HvZ, then, is a game where the teams have unequivalent and unequal powers. Each team is forced by these unequal powers to pursue a different basic strategy—different ways of moving through campus, different ways of gathering and collaborating, different ways of approaching objectives and goals. And each team, as we went on, developed its own character and attitude. The humans threw paranoid Sun Tzu quotes around on their hastily-constructed, poorly-protected listserv and had long, philosophical arguments about whether it was “better” to win the game as a human or a zombie. The zombies assembled a “kill list” of high-profile players and spent hours lurking in central campus locations, waiting for anyone with an armband and a Nerf gun to show themselves.

Meanwhile, I and the other mods were putting together ‘missions’ for each team to participate in. Teams who completed their missions earned rewards—humans could win health packs to stave off infection, “clue cards” to purchase benefits, or increases to zombie stun time. Zombies, whose basic mode of play has them running far fewer risks than humans, were significantly harder to reward. We gave them decreases to stun time and offered them a “human disguise” which could be used to get the jump on unsuspecting human players. Unfortunately, we introduced that mechanic too late, and it was never used.

The missions themselves, however, were enormously fun to think up and put together. One quest asked the players to find objects hidden in snowdrifts while weathering attacks from the opposing team. Another required human players to escort an NPC to a remote location, where they then discovered a ‘zombie baby’—a game of Operation painted up to look like a zombie—whose cadaver they were forced to examine while under zombie attack. Another forced humans to split into small groups and run across campus while the zombies split into search parties to chase them down. One quest, designed to keep the players on their toes, simply tasked each team with a surprise cook-off involving vegetables we’d hidden in the snow. We’d planned for the final mission to involve a complicated construction task—the humans would have had to build a twelve-foot “radio tower” out of plastic children’s toys and a boatload of rubber bands—but we tested that one ourselves and discovered that it was actually impossible. We modified it at the last minute into a point-defense mission which asked the humans to defend a pre-constructed “radio tower” until “stealth copters” arrived to extract them. The humans ended up winning it, mostly due to poor zombie turnout at noon on Sunday.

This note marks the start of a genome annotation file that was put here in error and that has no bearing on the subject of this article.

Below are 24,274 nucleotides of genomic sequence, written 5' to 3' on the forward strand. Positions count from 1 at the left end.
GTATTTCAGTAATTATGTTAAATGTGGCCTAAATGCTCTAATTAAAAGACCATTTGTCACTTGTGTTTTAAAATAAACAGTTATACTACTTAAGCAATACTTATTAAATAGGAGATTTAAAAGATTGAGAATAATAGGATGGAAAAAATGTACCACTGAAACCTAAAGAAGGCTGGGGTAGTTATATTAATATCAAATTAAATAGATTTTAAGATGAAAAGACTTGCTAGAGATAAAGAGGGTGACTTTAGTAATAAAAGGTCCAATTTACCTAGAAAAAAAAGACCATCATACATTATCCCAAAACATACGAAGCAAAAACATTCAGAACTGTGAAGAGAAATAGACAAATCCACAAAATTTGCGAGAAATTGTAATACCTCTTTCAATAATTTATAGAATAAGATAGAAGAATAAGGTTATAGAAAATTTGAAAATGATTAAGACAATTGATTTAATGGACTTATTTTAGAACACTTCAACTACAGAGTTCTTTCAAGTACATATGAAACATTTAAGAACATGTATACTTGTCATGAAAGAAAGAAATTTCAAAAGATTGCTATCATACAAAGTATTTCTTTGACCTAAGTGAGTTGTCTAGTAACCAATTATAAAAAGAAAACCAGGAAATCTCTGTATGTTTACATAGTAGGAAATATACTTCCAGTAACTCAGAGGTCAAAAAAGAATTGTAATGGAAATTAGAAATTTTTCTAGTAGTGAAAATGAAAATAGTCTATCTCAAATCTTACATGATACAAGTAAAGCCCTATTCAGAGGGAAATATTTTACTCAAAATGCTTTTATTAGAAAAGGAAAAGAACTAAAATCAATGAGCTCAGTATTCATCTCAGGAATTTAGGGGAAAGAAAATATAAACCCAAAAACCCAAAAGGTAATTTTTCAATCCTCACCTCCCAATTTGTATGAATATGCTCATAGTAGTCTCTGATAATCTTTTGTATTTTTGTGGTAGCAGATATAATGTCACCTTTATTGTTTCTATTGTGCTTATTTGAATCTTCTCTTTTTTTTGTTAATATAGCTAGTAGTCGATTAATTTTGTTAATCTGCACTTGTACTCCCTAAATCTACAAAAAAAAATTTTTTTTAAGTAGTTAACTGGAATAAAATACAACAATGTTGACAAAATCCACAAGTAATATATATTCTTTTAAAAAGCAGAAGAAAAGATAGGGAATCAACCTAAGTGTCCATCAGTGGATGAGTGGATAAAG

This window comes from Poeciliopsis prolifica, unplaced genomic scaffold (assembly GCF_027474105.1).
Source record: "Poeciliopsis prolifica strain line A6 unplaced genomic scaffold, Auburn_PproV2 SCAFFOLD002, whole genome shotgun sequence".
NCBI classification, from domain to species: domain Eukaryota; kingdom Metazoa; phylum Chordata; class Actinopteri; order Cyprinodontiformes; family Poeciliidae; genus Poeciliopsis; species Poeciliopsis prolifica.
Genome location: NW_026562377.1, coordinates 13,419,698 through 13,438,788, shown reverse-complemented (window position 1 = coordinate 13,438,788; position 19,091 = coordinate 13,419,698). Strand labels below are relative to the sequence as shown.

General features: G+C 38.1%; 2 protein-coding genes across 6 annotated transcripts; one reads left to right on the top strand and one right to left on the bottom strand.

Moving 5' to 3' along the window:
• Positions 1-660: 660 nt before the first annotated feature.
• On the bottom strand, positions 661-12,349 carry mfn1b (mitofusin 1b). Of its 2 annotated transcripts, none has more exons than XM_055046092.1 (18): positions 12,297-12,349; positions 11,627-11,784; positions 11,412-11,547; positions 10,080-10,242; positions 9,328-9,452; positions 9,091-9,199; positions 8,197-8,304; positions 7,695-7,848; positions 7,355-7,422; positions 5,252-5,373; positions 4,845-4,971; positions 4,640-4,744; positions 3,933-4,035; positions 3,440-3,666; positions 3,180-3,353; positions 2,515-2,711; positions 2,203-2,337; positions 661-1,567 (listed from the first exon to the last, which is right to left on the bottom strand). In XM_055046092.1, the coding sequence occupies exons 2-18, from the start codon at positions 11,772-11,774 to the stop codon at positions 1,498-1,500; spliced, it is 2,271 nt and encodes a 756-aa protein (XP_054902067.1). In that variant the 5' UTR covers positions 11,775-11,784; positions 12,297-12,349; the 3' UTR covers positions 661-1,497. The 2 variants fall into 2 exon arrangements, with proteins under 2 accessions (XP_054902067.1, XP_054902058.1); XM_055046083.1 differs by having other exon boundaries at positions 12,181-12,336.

I was more deeply involved in mission design than in the other parts of the game. Over the summer, while interning at a small PC game company, I had a great boss who taught me quite a lot about quest-writing for MMOs. I used that experience while writing up HvZ quests. Writing quests for a physical-world ARG actually has quite a lot in common with writing quests for a digital MMO. Like MMO quest writers, we balanced high-energy tasks with lower-energy ones to avoid stressing players out. We had to examine the space of affordances created by our ruleset—the kinds of actions players could expect to take—to figure out which situations would be the most surprising for players to experience, the most atmospheric, and the easiest for us to put together. We didn’t want everything to be escort and fetch quests, so we spent a long time thinking up as many unusual situations as we could. Early drafts of quests included the “Kiddie Pool Quest,” which would have required human players to move a kiddie pool filled snow or water across campus while suffering waves of zombie attacks, and the “Snowman Quest,” which would have required each team to make armies of “decoy” snowmen, facing one another across a battlefield, before engaging in a firefight.

Photo by Shaun Akhtar

Quests exist in HvZ to lure the humans out of hiding—if the entire human team turtles for a week, it’s no fun. That said, we had to make sure that our quests were as fun for zombies to play as they were for humans. Each team’s experience offers its own, unique excitements. The fun of being a human comes in the intense thrill of survival, and in the foxhole-style bonding players experienced as a team. People also derived a lot of entertainment from purchasing and maintaining their impressive Nerf arsenals. The fun of being a zombie comes in the glee of making a great kill: in successfully staking out a hard-to-catch player, or in chasing down a noble survivor as part of an enormous, coordinated horde. Friday’s quest, which asked humans to split into tiny groups to carry buckets of snow across campus, was perhaps the best-designed of all our quests. It gave the humans a chance to work stealthily in small groups, making heroic three-man dashes across exposed territory, and it gave the zombies a chance to organize themselves, work as a machine, and take on the predatory role in a campus-wide game of cat-and-mouse.